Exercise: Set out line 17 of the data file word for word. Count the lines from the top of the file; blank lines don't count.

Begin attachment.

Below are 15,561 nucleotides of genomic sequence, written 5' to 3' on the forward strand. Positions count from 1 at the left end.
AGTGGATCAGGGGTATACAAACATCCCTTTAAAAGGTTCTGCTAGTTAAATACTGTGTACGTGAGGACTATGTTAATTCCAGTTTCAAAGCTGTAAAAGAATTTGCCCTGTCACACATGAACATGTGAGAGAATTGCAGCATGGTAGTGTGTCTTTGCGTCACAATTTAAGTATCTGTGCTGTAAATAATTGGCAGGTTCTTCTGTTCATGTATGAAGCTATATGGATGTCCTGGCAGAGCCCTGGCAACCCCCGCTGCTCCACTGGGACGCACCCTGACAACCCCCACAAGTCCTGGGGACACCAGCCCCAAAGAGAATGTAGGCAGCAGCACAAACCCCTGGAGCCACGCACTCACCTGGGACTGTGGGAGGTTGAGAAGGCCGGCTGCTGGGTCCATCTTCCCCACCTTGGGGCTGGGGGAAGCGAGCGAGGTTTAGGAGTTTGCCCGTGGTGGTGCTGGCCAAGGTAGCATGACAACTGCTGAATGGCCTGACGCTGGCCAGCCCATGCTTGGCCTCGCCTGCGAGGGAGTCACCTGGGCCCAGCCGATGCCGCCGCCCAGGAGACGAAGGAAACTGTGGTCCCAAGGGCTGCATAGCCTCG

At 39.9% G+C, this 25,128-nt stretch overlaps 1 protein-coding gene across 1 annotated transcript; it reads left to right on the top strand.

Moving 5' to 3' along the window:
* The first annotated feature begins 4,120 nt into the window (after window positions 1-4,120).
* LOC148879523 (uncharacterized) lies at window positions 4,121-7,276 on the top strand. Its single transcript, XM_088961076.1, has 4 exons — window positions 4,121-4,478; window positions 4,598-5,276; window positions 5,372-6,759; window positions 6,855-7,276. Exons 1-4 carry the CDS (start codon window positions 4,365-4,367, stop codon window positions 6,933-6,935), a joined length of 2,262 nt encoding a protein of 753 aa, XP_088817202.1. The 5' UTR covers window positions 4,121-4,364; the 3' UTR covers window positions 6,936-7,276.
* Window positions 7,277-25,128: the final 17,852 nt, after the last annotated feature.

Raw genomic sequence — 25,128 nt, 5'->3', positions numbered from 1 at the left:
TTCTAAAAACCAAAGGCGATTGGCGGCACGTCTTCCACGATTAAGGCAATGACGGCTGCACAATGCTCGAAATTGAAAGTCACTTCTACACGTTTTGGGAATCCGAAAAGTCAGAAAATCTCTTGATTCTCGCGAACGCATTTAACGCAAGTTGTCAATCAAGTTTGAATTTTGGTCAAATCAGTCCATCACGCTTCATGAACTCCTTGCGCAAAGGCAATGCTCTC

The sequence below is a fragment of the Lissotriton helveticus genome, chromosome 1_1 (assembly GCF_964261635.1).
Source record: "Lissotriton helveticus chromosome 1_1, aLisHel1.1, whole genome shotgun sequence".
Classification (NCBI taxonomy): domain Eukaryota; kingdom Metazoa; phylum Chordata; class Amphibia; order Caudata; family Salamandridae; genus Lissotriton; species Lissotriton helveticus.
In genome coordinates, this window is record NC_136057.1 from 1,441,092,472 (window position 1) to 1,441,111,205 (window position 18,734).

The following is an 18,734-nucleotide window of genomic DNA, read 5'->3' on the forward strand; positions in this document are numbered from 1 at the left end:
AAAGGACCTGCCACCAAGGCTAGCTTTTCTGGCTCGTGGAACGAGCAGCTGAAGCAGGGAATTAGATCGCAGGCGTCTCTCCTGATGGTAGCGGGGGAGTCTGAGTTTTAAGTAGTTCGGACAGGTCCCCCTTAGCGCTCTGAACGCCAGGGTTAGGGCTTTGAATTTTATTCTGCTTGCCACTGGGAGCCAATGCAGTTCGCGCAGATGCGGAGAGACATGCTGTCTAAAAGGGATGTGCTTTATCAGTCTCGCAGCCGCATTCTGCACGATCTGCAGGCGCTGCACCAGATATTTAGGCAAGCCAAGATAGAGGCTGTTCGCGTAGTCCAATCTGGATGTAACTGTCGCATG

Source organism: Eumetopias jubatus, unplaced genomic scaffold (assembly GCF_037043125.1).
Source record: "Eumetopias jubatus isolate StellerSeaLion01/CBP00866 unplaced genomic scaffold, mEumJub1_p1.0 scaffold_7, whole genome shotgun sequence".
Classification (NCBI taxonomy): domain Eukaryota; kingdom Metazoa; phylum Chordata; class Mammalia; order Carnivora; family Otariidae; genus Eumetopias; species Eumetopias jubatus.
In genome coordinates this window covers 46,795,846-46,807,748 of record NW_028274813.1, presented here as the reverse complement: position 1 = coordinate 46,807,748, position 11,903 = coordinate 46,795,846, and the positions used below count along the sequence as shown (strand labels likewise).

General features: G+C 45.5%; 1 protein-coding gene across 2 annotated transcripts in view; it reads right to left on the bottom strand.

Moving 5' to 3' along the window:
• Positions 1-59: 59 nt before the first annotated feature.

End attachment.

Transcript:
Source record: "Eumetopias jubatus isolate StellerSeaLion01/CBP00866 unplaced genomic scaffold, mEumJub1_p1.0 scaffold_7, whole genome shotgun sequence".